Maybe I’m Biased…

3 07 2011

But is there anything sweeter than this face?

 

 

 

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Enjoying It While We Can

2 07 2011

I’m one of those people whose internal clock is set to wake up at 6am.  It’s unfortunate; even when I’m exhausted or hung over or sick or lazy, by 6am my legs are twitching and my eyes won’t close and I’m UP.

Until now.

The combination of pregnancy, cold/allergies, and *finally* a break from an emotionally draining job has me sleeping until 8.  Or 8:30.  Or, on occasion, all day.

I’ve had to train Charlie to sleep late, too, by withholding his dinner until late evening and making sure he goes outside sometime after 8pm.  But I think he’s learning to love sleeping in, too.

Ironic, since 10 weeks from now?

Sleeping will be a thing of the past…





War Declared

17 07 2010

I came home from walking the dogs to find Chris stalking about the garage with his hands in the air, softly cooing “Come here, little beetle.  If I wanted to kill you, you’d be dead, I just want to see you.  You’re my favorite kind of beetle.  Come here, little beetle.”

He did, eventually, catch the beetle.  After conducting a short photo session, he proceeded to carry the beetle around with him as he went about his business.

Later that evening, I was reaching between couch cushions in our garage when out flew a moth.

As I approached my bed a while later, a spider jumped – jumped – off the wall towards me.

There’s nothing like living with two amateur arthropodologists.  We are currently living in an ongoing construction project, so the garage door is always open to accommodate the pile of equipment and supplies that extends into the driveway.  The windows (screenless) remain open all night to cool the very warm house.  Doors to the house remain open due to the simple fact that nobody seems concerned with closing them.

So we have some moths.  We have spiders.  We have beetles.

I have witnessed, in the past, the hatching of many spider eggs.  Each one was a unique, amazing, and horrifying experience.  I have come to the conclusion that spiders’ breeding habits have evolved to take into account the fact that I am going to kill as many as I can see.  I don’t feel too bad killing every spider I see, because I figure there are a whole bunch in the proximity that I can’t see.

Jason and Chris want to save every one.

Including the black widow under the kitchen sink.

May you never live in a house with a black widow lurking under your kitchen sink.

I try, out of respect to the boys, to let these various little pets go about their business.  I’ve done a pretty good job, although that jumping spider had to go.

Then, last night, I was propped up in bed, holding my book, when I looked down and saw a scorpion.  On my rib cage.  In case you missed that: I found a scorpion nestled in the folds of my shirt on my ribcage.

I’m not typically a screamer, but I made an exception.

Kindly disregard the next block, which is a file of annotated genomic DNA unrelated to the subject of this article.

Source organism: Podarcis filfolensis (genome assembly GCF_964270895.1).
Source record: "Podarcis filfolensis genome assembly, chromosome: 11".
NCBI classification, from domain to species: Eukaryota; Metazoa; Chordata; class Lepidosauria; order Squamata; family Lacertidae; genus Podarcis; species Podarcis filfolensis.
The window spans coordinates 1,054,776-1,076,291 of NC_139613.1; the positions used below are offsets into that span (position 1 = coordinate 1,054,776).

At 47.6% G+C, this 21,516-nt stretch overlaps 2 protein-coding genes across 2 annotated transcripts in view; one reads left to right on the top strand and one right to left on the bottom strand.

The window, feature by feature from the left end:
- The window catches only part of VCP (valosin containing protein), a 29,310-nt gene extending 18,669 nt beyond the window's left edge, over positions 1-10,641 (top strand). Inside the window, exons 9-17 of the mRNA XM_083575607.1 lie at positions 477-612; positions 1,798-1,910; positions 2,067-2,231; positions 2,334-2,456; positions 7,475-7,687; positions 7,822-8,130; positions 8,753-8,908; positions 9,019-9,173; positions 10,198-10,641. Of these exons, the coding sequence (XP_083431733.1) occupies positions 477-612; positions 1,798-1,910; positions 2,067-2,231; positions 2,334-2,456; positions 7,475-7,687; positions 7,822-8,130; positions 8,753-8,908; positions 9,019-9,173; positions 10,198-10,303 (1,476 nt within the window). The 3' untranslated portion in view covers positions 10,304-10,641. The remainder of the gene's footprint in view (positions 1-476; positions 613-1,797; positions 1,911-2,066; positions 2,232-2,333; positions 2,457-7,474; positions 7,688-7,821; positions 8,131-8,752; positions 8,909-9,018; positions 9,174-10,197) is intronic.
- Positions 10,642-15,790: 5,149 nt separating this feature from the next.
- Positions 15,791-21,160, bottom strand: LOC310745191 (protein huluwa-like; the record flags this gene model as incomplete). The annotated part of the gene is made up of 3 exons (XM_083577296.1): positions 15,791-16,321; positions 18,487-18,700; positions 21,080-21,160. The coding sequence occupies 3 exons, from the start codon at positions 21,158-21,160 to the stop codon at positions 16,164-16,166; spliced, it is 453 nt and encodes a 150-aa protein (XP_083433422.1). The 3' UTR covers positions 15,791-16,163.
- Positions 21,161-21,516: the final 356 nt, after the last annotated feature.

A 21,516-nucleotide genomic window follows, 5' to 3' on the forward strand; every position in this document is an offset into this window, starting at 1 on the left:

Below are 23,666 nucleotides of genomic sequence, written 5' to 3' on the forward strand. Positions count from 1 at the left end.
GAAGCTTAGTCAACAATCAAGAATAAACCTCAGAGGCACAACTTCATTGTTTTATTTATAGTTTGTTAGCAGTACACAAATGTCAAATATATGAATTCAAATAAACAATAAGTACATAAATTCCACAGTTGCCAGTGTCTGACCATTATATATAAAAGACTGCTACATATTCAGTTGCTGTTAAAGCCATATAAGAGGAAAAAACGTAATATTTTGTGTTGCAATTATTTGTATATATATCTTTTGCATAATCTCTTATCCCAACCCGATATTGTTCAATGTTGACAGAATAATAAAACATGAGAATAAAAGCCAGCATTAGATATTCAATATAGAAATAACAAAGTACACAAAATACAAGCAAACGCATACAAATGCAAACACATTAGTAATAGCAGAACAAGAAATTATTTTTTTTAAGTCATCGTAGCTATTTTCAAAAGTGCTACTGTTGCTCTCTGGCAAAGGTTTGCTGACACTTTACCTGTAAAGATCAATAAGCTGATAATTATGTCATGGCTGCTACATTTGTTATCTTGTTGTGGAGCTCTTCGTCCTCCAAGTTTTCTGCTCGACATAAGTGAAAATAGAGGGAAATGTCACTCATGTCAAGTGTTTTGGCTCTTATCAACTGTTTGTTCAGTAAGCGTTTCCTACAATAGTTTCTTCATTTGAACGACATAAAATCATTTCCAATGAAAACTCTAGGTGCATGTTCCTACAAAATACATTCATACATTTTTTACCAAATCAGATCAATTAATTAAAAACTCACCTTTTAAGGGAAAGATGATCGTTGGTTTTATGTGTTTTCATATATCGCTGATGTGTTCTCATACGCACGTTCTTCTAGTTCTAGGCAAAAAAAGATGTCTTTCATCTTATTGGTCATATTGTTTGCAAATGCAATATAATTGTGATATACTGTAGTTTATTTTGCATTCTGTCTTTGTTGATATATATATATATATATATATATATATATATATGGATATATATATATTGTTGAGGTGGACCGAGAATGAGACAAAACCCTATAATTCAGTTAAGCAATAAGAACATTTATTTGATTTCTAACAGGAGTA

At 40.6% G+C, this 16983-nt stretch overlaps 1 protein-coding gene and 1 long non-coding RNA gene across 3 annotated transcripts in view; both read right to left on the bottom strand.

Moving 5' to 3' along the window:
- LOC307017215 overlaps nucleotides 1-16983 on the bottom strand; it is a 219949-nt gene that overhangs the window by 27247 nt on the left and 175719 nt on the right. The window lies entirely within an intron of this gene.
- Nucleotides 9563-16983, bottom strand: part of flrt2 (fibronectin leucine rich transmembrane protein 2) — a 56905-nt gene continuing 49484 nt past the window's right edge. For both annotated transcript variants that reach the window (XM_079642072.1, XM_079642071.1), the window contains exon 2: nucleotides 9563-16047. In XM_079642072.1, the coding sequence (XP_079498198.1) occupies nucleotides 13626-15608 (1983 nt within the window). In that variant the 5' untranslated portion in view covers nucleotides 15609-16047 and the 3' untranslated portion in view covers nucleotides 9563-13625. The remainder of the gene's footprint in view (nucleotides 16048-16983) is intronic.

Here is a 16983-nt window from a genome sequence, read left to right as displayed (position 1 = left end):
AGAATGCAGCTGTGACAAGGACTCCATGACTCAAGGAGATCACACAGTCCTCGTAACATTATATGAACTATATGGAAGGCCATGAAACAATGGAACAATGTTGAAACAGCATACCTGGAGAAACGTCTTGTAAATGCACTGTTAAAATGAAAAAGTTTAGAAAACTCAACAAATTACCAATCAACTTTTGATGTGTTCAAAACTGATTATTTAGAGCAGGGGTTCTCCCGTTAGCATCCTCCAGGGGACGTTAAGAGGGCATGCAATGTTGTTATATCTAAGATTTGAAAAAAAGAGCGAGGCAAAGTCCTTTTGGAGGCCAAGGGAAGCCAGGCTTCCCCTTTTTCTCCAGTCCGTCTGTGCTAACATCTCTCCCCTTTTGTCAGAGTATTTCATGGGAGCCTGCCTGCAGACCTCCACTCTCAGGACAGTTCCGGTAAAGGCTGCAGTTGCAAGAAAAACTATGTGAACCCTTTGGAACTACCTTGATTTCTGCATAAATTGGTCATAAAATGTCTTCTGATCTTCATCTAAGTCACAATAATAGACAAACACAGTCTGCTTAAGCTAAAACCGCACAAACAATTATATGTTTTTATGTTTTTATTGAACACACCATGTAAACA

In came Jason, as I brushed the thing off and tried to squash it with my book.

“Don’t kill it!” hollered Jason.  “Don’t!  Don’t!  I’ll get something to catch him in, just watch him for me!”

He caught it.  He released it into the yard.

He returned and said, nonchalantly, “Shake out the pillows, they usually have friends.”

That’s it.

I have now adopted a ruthless anti-bug policy.  I’m no longer catering to the sensibilities of two grown men with the bug fascination of five year olds.  I dearly love them both, and am about to marry one, so I will do my best to conduct my war guerilla-style, with the hopes that they will not notice a significant reduction in the number of bugs they get to catch and identify.  But also in the hopes that there will be a significant reduction, in both bugs and scorpions.

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During the writing of this post, by the way, a crab-like spider crawled across the rug about six inches from my knee.  It was a casualty of war.





Bad Dog

19 06 2010

Jason’s parents offered their hospitality to Charlie and I when we went to meet up with Jason and his crew in the valley (

The Crew

).

Jason’s parents absolutely spoil Charlie, with sweet talk and chin scratches and bites of food from their plates.  Jason’s mom purchased Charlie, Carbon, and Porter each a dog bed last Christmas when they all came to stay.  They request, quite reasonably, only that Charlie stay off the furniture, though they’ve never shown any sort of anger when the rule is broken.

And, these past few days, Charlie broke the rule.

I tried, oh, I did try.

But we’re talking about a dog who has been visiting my own mother for ten years now, and still jumps up on her Pottery Barn couch every chance he gets.  He climbs up and makes himself comfortable, and looks not a whit ashamed of himself as my mom and I yell and wave our arms and tell him NO!  He goes into a death roll when I grab his collar to drag him off.

We’re talking about a dog who disappeared for a few hours last summer, and was finally found sleeping on Jason’s neighbor’s bed.  Granted, I was a hundred miles away when that happened, but I was right there the day Charlie ran into the same neighbor’s house and ate his dog’s food.  To this day, I only have a nodding acquaintance with the guy, but Charlie’s given himself the full tour of the man’s house.  And backyard, which was yet another day.

So there just wasn’t much of a chance.

I sat with Jason’s family watching a movie last night.  Although Charlie’s bed was in the living room with us, it wasn’t long before we heard the click of his nails going down the hall, a soft whump, and the jingle of dog tags.

“Charlie’s on the bed again,” Jason pointed out.

With a sigh, I went to drag from the guest room a dead weight that belied Charlie’s lean frame.

Good thing he’s cute.








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